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Review: War in Heaven

War in Heaven: The Arms Race in Outer Space
by Helen Caldicott and Craig Eisendrath
The New Press, 2007
hardcover, 192 pp.
ISBN 1-59558-114-6

Timing is one of key factors of success in publishing. Get a book out just as a key trend or topic is getting a lot of publicity, and the book will sell far better than if it came out a little earlier or later, regardless of the quality of the book itself. For example, Robert Zubrin’s The Case for Mars benefited heavily from being published right when interest in Mars had peaked in 1996 because of the putative discovery of evidence of past life in a Martian meteorite. Similarly, the new book War in Heaven, the new book about space weaponization by activists Helen Caldicott and Craig Eisendrath, may benefit from coming out in the weeks following the Chinese ASAT test in January and the corresponding media attention. However, that doesn’t mean that the test itself will do much to support the case made in the book.

In War in Heaven, Caldicott and Eisendrath argue that the United States is leading the world down the dangerous path of putting weapons in space. Outer space, they write, is full of peaceful potential, from exploration to communications to navigation, all of which is imperiled by Bush Administration plans to develop missile defense systems (including some with space-based components), as well as developing weapons that could attack other satellites and, eventually, space-based weapons that could be used against targets on the Earth. All this, they fear, will create an arms race in space as other nations try to match or counteract America’s space weapons.

These conclusions are based on a number of sources, from the national space policy approved by President Bush last year to papers and research performed by other anti-weaponization advocates to a number of articles in the mass media. At times, though, the sourcing gets thin—a single New York Times article from May 2005 is cited several times in this rather short book—and the authors sometimes appear to have difficulty sorting out fanciful concepts like “rods from God”, which have been around for decades without any real sign of development, from more realistic near-term studies and programs.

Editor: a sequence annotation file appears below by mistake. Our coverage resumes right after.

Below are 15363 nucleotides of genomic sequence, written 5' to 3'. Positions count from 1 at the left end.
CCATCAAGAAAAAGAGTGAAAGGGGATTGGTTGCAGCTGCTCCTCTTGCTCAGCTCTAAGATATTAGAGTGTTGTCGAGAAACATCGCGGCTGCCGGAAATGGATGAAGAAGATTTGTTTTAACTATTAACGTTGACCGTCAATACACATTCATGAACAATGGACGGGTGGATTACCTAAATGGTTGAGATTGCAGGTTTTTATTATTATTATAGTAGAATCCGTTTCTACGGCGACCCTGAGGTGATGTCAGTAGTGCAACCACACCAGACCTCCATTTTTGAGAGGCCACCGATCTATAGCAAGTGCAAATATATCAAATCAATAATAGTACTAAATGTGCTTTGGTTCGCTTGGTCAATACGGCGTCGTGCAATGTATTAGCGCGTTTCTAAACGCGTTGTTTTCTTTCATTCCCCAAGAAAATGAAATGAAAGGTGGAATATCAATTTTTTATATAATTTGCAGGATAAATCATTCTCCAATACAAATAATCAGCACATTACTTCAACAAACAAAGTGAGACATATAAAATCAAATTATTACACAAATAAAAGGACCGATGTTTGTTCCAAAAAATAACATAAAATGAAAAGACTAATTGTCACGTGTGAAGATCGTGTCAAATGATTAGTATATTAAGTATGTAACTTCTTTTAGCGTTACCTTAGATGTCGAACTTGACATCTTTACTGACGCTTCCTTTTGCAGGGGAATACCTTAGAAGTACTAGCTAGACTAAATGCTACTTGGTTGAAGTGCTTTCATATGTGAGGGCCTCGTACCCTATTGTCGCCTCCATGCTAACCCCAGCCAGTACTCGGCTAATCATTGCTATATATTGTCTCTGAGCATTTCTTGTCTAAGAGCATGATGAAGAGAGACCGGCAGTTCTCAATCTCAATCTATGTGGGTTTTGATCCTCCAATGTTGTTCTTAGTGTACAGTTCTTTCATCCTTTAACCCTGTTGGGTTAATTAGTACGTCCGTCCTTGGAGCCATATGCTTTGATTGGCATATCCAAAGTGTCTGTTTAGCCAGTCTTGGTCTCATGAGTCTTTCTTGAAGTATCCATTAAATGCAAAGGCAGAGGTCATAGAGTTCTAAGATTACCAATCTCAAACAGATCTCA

It is unlikely that War in Heaven will change many minds on the topic of space weaponization: those who agree with the authors will be emboldened by the book’s statements, while those that disagree will not be convinced by their arguments.

So how does the Chinese ASAT test earlier this year affect the book’s argument? Badly, it turns out. Many in the anti-weaponization community had seen China as a supporter of their cause, because it, along with Russia, backed treaties to ban the use of weapons in space. China, the authors note, “has not tested an anti-satellite device”, a statement that is certainly wrong now and may have been so when the book was written (since there is evidence that the January test was not the first Chinese ASAT test, only the first successful one.) What is one to think now of China’s interest in “prohibiting the deployment of weapons in outer space and the use of force against outer space objects”, in the words of a Chinese diplomat quoted in the book, now that China—not the United States—has destroyed a satellite in space, creating the dangerous orbital debris decried by anti-weaponization advocates? The book, unfortunately, offers no insight on this, since the authors focused entirely on the US as the villain in space weaponization debate.

Even without the Chinese ASAT test, there are flaws in War in Heaven. The authors claim that American military fears of a “space Pearl Harbor”—a surprise enemy attack on US military satellites—“borders on the absurd” because any nation capable of carrying out such an attack would realize that such an attack “would necessarily involve their own nuclear annihilation.” Do the authors really believe that the US would risk a global nuclear war to retaliate for the loss of some satellites? If so, they are more belligerent than even the most hardened war planners in the Pentagon. The book also would have benefited from a thorough fact-checking: in various places the authors claim that Europe’s Galileo satellite navigation system will be deployed by 2008 (it is unlikely now that the first operational satellite will be launched by the end of 2008), that a military technology program, the Common Aero Vehicle, “will be tested in 2006” (this in a book with a 2007 copyright date), and, bizarrely, that George H.W. Bush was the vice president for Gerald Ford.

It is unlikely that War in Heaven will change many minds on the topic of space weaponization: those who agree with the authors will be emboldened by the book’s statements, while those that disagree will not be convinced by their arguments, particularly in the light of the Chinese ASAT test. That’s unfortunate, because now is the time for a national, even global, debate on the topic, something that even Gen. Henry “Trey” Obering III, director of the Missile Defense Agency, acknowledged in Congressional testimony last week in regards to a proposal to spend $10 million in fiscal year 2008 on studying options for space-based missile defense. This book is one element of that debate, but hardly the only or even the most important one.